The hike itself is a pleasant uphill stroll following a warm river to its source, where it comes bubbling out of the earth at a boil. The bonus is that you can take a dip in this naturally heated stream wherever you feel like. The challenge is finding just the right temperature to soothe those aching calves and feet.

We felt like Goldilocks as we tested out several pools until we found one that was “just right!” So if a hike with a built-in hot pool for relaxation is your thing, check out the geothermal paradise of Hveragerði.

Snæfellsnes Coastal Hike
On the West Coast you will find this delightful, short hike that skirts the low cliffs from Hellnar to Arnastapi. If Mt. Snæfellsnes is in view, you may get a glimpse of its snow-covered peak. Along the way you will be treated to views over the ocean where you may even spot whales swimming by. Birds abound as you are treated to a symphony of birds calling and waves crashing.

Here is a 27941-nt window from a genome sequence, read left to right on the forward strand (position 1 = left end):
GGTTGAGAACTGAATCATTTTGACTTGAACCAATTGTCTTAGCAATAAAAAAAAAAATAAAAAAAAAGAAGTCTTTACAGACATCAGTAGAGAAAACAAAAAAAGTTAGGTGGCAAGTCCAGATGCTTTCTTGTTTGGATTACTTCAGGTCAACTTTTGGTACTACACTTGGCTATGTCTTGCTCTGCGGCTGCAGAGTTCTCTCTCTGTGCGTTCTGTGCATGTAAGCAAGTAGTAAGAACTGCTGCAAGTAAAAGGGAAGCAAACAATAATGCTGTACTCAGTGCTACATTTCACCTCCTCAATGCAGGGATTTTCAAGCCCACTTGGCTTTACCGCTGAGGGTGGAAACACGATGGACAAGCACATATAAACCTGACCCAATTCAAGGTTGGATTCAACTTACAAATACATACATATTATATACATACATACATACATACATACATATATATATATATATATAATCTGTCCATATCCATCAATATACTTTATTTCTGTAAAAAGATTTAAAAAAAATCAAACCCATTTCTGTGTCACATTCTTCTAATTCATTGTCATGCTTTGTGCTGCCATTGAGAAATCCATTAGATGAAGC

For photographers, the rock formations and the seaweed covered green stones offer plenty of subjects to explore through the camera. This is a great morning or evening, half-day hike if you are in the area.


Skaftafellsheiði

Located in the great Vatnajökull National Park that dominates the southeast corner of Iceland, Skaftafellsheiði is a full-day hike that will take you past waterfalls and mountain meadows, sweeping views of a glaciated valley heading toward the ocean and finally to a jaw-dropping view of the Skaftafellsjökull. A challenging but do-able 14-kilometer long hike, the views never disappoint.